Rhubarb Tartlets with Sake Poached Rhubarb, Miso Pastry Cream and Buckwheat Meringue
Note: While there are several components to this recipe, none of them are difficult per se and everything can be prepped in advance (safe for the glaze should you opt to make it). The one thing I should flag is that you should watch the rhubarb like a hawk while poaching it – rhubarb is so delicate it can go from tough to falling apart in an instant. While the latter won’t have any negative impact on the flavour of the rhubarb, it does make it somewhat more difficult to top your tartlets in any kind of orderly fashion. That being said, any soft and floppy bits of rhubarb together with their poaching liquid and the tiniest drop of rose water make a rather lovely topping for labneh, porridge or rice pudding. The tartlets are best served the day they are made but will keep for 1 day.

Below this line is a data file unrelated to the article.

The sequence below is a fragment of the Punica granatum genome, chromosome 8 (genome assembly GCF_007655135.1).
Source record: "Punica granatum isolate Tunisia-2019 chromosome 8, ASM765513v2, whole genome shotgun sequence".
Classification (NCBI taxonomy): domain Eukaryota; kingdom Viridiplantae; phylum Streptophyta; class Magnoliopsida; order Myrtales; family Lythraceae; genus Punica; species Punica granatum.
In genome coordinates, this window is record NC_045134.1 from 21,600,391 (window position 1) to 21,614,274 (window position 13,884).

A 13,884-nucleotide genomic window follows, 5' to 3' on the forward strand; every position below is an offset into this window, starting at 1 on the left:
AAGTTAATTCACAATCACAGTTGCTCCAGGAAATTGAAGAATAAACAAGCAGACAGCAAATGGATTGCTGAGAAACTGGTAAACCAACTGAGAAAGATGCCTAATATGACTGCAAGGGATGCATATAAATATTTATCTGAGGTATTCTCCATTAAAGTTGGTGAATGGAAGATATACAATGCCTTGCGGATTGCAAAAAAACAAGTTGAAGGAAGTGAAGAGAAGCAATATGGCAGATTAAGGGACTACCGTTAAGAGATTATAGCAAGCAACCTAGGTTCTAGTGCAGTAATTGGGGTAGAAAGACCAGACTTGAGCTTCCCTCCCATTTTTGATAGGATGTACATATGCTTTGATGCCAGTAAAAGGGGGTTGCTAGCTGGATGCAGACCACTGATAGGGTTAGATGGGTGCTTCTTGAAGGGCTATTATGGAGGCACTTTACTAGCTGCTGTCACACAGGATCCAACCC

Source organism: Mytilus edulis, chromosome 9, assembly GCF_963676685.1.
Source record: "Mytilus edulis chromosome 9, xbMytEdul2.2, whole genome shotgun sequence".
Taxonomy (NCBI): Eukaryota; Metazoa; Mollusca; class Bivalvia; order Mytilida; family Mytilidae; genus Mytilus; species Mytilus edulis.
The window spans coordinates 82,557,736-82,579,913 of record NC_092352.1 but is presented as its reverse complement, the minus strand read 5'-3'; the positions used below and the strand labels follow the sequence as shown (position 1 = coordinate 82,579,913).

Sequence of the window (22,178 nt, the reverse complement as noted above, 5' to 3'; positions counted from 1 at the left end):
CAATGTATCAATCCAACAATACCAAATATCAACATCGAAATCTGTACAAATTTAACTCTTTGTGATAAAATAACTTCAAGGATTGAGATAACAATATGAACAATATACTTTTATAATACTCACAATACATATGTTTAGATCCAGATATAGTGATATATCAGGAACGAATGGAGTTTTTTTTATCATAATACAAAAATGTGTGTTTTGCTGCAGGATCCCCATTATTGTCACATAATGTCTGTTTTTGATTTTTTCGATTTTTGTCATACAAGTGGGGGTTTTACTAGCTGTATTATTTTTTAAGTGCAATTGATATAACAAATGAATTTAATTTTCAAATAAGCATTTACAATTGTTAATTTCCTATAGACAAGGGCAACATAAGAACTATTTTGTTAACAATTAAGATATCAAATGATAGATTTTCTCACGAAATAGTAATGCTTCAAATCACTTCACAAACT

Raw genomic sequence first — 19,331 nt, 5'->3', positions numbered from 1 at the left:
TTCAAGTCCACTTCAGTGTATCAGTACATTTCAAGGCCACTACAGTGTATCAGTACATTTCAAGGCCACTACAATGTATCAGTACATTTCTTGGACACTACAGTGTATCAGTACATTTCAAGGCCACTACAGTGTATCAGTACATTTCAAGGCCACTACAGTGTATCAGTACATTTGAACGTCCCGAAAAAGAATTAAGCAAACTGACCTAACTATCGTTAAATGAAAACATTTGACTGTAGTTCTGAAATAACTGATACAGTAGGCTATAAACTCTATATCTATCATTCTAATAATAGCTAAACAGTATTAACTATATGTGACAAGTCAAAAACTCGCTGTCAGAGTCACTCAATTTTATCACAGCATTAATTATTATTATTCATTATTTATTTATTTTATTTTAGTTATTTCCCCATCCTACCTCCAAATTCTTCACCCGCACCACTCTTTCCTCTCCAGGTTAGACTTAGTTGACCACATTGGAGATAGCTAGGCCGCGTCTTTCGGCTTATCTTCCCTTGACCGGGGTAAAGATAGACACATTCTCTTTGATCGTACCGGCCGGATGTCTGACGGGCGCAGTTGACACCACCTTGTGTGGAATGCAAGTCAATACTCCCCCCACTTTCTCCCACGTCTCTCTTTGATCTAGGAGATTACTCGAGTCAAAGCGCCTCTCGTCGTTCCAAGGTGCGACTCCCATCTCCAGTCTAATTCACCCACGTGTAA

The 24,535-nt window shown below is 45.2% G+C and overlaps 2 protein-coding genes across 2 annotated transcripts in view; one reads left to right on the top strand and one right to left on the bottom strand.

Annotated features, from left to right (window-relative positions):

For the buckwheat meringue
2 egg whites
120g powdered sugar
2/3 tsp vinegar
50g toasted buckwheat groats
For the pate sucree
120g spelt flour
60g buckwheat flour
Pinch of salt
For the miso pastry cream (recipe loosely adapted from Ginette Mathiot’s The Art of French Baking)
250ml single cream
2 egg yolks
25g brown rice flour (alternatively you can use corn flour or tapioca starch)
2 tsp miso
For the poached rhubarb
750g rhubarb, trimmed and cut into 5cm long pieces
For the glaze (recipe adapted from Le Cordon Bleu London)
100ml poaching liquid from the rhubarb
2 gelatin sheets
To make the buckwheat meringue, pre-heat the oven to 100 degrees Celsius and prepare a sheet pan with parchment paper. Lightly oil the parchment paper with neutral-tasting oil like sunflower or peanut oil.
In a large mixing bowl whip the egg whites until the soft peak stage. Add the powdered sugar 1 tablespoon at a time, while whisking on high speed. Once all the sugar has been incorporated, add the vinegar. Continue to whisk for ca. 10 minutes or until the meringue is thick and glossy.
Fold in all but 1 tbsp of the toasted buckwheat groats. Spread the meringue thinly on the parchment paper, scatter the remaining buckwheat groats on top of the meringue and bake for 1-1.5h until firm and crisp. Leave to cool in the oven.